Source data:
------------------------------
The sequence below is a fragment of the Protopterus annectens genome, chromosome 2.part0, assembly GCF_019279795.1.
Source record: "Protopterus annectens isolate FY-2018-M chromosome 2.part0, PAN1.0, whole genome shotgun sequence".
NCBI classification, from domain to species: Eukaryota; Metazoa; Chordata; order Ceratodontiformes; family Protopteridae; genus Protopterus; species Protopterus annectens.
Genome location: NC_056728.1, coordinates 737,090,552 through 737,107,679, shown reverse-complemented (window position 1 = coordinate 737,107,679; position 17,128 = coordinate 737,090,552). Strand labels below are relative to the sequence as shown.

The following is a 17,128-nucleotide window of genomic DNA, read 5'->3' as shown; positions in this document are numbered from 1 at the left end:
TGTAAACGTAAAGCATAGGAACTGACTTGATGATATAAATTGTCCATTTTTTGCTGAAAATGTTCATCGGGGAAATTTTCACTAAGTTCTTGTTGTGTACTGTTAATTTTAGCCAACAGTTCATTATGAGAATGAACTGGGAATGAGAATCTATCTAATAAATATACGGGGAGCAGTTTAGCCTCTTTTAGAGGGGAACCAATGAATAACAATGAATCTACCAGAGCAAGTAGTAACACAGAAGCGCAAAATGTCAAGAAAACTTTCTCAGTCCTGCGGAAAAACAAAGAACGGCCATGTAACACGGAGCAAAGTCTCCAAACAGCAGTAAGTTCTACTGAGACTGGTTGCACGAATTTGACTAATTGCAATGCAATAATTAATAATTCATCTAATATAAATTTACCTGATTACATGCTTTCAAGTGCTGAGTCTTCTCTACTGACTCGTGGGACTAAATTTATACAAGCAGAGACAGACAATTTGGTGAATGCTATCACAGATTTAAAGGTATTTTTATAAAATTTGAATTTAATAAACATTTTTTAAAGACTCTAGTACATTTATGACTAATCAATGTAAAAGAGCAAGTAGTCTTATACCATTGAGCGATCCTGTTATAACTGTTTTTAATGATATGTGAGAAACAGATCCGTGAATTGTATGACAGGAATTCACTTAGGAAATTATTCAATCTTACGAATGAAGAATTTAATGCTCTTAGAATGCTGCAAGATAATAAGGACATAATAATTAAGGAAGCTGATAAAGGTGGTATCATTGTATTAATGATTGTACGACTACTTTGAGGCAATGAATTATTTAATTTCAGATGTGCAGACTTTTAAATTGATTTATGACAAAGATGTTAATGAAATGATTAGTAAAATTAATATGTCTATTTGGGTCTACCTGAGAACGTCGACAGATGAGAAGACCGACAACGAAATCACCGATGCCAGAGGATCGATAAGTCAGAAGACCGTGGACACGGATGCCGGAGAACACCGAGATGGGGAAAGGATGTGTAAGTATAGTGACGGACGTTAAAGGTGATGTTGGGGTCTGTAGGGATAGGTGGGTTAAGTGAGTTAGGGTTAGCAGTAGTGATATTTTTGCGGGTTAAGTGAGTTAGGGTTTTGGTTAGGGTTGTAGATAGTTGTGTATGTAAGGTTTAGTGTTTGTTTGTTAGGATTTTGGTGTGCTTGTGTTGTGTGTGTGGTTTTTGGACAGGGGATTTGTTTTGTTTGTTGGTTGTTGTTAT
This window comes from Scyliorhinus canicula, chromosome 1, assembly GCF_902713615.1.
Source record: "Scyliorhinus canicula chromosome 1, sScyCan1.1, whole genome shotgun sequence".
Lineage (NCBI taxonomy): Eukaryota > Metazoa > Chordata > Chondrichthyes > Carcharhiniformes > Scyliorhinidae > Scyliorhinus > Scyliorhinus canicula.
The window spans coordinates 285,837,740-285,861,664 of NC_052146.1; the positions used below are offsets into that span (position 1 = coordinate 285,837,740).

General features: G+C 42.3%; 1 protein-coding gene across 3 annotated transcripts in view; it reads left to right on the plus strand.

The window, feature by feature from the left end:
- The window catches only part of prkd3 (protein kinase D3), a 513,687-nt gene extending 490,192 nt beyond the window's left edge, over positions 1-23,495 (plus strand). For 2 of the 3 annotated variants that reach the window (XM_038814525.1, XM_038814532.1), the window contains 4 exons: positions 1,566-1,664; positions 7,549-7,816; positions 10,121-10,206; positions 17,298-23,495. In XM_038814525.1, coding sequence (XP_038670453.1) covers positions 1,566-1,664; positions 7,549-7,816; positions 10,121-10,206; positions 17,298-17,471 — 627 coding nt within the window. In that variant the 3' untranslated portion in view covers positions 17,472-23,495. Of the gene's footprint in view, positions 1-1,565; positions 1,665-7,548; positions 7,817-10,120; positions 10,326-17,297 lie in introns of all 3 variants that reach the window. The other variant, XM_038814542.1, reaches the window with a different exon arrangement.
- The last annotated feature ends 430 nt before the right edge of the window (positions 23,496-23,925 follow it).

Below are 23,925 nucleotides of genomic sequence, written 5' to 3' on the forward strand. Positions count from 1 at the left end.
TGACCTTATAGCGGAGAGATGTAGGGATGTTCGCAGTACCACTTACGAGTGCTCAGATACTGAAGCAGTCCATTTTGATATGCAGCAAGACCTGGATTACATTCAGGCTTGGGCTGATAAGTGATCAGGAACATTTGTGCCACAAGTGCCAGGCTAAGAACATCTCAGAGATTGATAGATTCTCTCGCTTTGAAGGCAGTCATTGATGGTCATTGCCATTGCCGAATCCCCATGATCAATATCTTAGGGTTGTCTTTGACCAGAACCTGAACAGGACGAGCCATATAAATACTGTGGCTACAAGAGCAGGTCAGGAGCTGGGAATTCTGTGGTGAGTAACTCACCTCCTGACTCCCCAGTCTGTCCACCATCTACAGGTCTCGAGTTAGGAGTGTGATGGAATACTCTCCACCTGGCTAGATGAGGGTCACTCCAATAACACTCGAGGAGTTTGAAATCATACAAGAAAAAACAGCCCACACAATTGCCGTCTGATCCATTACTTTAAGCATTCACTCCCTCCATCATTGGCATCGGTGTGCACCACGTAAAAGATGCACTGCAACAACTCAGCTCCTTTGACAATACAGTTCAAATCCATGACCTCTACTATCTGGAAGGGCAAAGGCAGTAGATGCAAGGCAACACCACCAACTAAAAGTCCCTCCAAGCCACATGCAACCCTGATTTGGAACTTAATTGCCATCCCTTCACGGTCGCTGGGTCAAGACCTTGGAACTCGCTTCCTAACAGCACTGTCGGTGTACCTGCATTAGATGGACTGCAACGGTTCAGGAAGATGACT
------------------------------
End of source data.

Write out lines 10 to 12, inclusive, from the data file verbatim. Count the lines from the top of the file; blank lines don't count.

The window spans coordinates 285,837,740-285,861,664 of NC_052146.1; the positions used below are offsets into that span (position 1 = coordinate 285,837,740).

General features: G+C 42.3%; 1 protein-coding gene across 3 annotated transcripts in view; it reads left to right on the plus strand.

The window, feature by feature from the left end: